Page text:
Posted on February 28, 2023 by Published by

When Jesus was transfigured before the Apostles, they saw what Jesus would look like in all of His glory after the Resurrection. In the Eastern Catholic and Orthodox Churches, the Transfiguration is understood as Christ revealing to the Apostles what they would become through union with Him: divinized.

The Catechism of the Catholic Church states, “In sin man preferred himself to God and by that very act scorned him. He chose himself over and against God, against the requirements of his creaturely status and therefore against his own good. Constituted in a state of holiness, man was destined to be fully ‘divinized’ by God in glory. Seduced by the devil, he wanted to ‘be like God’, but ‘without God, before God, and not in accordance with God’” (398). In other words, God’s original plan was that we participate in His glory and divinity. However, Adam and Eve chose to be like

God on their own, which led to their fall. Every time we sin, we too try to be like God on our own, which leads to death, and in some cases, damnation.
The path to sanctity is a process where, as we turn away from sin and submit ourselves to God’s action, we are drawn into deeper union with God and participate more and more in His divinity. We become more like God because God gives us His grace to be like Him. Nowhere does this occur more powerfully than in the sacraments, especially in the Eucharist, where we partake of Jesus’ Body and Blood, Soul and Divinity, and are transformed more and more into Him.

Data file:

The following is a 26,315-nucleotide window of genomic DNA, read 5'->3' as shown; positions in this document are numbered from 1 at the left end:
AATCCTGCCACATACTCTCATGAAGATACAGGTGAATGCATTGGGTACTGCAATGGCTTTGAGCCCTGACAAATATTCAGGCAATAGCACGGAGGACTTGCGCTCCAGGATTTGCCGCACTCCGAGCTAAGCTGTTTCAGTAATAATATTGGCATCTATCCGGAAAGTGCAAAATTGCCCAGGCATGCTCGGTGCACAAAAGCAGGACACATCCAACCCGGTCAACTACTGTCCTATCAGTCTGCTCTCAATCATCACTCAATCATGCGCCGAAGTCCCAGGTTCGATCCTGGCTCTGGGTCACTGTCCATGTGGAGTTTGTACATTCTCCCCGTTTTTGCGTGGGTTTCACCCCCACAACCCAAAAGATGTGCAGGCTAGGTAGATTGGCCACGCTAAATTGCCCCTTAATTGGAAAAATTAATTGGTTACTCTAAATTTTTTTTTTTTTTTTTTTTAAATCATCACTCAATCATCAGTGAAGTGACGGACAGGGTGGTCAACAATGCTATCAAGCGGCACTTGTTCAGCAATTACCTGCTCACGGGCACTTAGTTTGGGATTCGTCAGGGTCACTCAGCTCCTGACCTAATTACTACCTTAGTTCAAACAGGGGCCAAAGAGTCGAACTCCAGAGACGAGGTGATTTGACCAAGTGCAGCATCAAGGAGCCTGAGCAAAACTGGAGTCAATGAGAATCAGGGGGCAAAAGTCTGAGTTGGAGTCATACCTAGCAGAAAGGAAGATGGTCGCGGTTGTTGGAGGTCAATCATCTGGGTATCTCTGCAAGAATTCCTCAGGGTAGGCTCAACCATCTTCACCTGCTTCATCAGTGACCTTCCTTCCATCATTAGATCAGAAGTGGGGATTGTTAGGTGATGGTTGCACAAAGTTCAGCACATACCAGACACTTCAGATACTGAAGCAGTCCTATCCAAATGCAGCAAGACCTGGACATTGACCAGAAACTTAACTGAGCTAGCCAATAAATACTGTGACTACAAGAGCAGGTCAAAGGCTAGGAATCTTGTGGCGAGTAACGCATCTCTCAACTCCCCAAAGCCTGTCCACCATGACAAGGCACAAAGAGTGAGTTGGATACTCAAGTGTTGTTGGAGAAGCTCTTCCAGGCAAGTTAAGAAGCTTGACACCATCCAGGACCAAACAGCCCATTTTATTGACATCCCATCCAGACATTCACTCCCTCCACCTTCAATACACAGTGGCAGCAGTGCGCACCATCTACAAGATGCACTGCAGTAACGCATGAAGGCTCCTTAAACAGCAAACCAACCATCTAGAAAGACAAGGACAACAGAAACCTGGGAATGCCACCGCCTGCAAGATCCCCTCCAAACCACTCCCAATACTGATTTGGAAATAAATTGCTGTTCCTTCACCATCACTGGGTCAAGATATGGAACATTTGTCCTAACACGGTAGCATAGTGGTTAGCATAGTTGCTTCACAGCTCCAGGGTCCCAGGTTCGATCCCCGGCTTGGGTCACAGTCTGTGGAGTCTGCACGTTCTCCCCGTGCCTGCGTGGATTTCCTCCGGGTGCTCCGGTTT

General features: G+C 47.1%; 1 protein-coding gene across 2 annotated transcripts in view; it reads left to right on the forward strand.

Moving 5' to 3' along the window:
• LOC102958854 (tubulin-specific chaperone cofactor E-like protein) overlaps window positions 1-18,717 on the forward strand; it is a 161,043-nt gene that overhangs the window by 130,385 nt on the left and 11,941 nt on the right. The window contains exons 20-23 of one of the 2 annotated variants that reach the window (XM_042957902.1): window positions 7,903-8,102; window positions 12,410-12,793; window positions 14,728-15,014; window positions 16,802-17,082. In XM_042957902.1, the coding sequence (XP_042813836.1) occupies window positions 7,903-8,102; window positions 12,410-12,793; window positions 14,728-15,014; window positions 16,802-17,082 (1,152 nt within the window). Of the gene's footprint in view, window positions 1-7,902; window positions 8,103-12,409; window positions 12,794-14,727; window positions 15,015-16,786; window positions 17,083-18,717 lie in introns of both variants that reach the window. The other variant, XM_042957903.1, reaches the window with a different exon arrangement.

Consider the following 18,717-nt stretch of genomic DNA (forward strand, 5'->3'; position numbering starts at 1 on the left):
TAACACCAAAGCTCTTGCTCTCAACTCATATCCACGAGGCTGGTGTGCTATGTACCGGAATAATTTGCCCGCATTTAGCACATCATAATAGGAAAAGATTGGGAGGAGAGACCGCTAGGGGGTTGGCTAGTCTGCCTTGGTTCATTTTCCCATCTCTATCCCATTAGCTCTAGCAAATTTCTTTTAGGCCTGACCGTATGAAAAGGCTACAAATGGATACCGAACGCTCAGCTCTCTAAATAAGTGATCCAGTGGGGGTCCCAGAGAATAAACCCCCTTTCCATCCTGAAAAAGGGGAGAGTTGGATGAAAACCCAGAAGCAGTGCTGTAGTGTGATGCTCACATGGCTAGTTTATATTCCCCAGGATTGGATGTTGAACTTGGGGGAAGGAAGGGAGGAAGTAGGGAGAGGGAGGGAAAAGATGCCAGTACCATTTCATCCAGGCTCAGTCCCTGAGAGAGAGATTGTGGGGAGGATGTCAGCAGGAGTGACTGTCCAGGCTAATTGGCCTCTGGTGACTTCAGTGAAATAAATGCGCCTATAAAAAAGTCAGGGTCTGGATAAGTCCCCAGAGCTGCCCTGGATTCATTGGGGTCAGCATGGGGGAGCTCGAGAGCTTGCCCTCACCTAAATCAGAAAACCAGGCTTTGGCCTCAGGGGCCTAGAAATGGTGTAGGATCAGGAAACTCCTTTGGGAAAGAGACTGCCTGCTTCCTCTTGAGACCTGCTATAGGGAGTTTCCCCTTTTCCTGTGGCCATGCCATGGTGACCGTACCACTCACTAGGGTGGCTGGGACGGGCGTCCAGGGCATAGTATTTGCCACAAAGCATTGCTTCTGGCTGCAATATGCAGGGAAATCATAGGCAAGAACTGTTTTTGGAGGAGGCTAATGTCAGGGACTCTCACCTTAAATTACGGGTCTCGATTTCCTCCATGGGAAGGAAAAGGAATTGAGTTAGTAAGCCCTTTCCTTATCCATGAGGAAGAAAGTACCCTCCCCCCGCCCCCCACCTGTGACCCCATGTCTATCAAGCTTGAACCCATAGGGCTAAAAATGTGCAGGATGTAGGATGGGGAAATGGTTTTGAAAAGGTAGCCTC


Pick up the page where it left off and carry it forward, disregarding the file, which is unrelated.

Lent is a special time where we make an extra effort through prayer, sacrifice, and almsgiving to turn away from the sins that prevent us from growing closer to God. The whole purpose of this liturgical season is to become less attached to the things that enslave us and more attached to the Lord. Through this deeper union, “[God gives] himself to us through his Spirit. By the participation of the Spirit, we become communicants in the divine nature… For this reason, those in whom the Spirit dwells are divinized” (CCC 1988). When the Apostles looked on the Transfigured Christ, they saw what they too would become in Him and through His grace. Let us open ourselves up to God’s grace and divinizing action so that one day we may be glorified in Christ in Heaven.

Yours in Christ,
Father Arthur

Readings for the Second Sunday of Lent: Lectionary 25

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